Rome's Historic, Art-Filled Churches
Rome has been the capital of the Western Church since ancient times. And for a thousand years, Rome’s most venerable churches have sparkled with great art.
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Rome is a city of magnificent art. It's everywhere you look, and most of it was paid for by the Church. Public squares like Piazza Navona — with Bernini's much-loved Four Rivers fountain — are decorated with Church-sponsored art.
Until modern times, it was the Church that had the power, the money, and the need for great art. And going to church offered the masses — whose lives were so dreary otherwise — a promising glimpse of the glory that awaited them in the next life.
And, visiting today, our challenge is to appreciate the art from that perspective — as a medieval worshipper. Popping into churches — many of them nondescript on the outside — you'll find sumptuous art treasures inside. The wonderful thing about seeing art in churches is that it's in situ — not hanging on museum walls, but exactly where the art was designed to be enjoyed. Thoughtfully stringing together a series of lesser-known churches can be an art lover's delight.
For example, dropping by the relatively obscure Santa Maria sopra Minerva we find a glorious Gothic interior laden with impressive art. The altar sits upon the tomb of St. Catherine, with the ornate tombs of two Medici popes looking down. For generations, pilgrims have marveled at this Michelangelo statue of Christ carrying the Cross. And, in the side chapel, is a lovely series of frescoes by Filippo Lippi showing the good works of St. Thomas Aquinas accompanied by a celestial serenade.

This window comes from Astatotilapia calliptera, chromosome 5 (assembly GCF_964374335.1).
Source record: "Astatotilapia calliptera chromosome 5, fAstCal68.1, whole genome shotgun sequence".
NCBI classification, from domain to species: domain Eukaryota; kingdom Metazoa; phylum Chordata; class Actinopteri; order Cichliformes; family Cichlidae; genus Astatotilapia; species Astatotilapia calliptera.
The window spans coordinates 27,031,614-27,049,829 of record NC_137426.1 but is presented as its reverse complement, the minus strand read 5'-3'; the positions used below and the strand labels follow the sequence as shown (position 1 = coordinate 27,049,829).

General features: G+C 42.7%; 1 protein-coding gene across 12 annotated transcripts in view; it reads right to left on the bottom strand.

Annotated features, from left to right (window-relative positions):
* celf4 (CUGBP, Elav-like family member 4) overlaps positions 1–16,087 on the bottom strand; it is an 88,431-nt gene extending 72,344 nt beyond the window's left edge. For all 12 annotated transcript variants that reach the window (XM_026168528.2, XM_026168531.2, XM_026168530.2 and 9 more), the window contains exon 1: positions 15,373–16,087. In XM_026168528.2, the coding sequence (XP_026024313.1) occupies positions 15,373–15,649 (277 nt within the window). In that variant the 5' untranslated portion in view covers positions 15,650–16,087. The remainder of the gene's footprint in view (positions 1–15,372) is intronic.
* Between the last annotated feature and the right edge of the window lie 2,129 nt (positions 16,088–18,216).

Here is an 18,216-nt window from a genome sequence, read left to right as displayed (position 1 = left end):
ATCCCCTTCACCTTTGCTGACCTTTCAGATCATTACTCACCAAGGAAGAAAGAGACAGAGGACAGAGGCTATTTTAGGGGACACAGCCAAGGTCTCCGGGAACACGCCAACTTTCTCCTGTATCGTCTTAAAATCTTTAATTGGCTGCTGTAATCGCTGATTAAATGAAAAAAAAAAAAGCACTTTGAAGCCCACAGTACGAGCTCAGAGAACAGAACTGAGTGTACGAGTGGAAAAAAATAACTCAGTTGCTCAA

Another even less-visited church, Santa Prassede, is decorated with the best Byzantine mosaics in Rome. They date from the 800s.
In this chapel, the gold ceiling represents heaven. An icon-like Christ emerges from the background, supported by winged angels in white. Saints walk among patches of flowers, while Mary and Jesus overlook the altar. While this small chapel is impressive even to our modern eyes, in the darkness of medieval Rome it was stunning — celebrated as the "Garden of Paradise."
Another gem awaiting those exploring Rome's back streets is the Church of St. Peter-in-Chains. Its fine side altar was sculpted during the Renaissance, an age when realism, emotion, even psychology were injected into the art. Its centerpiece is a masterpiece by Michelangelo.
Michelangelo tells a story in marble: Moses has just returned from a meeting with God. He senses trouble back home. He turns to see his followers worshipping a golden calf. Gripping the Ten Commandments under his muscular arm, he's about to rise up and punish the naughty Children of Israel.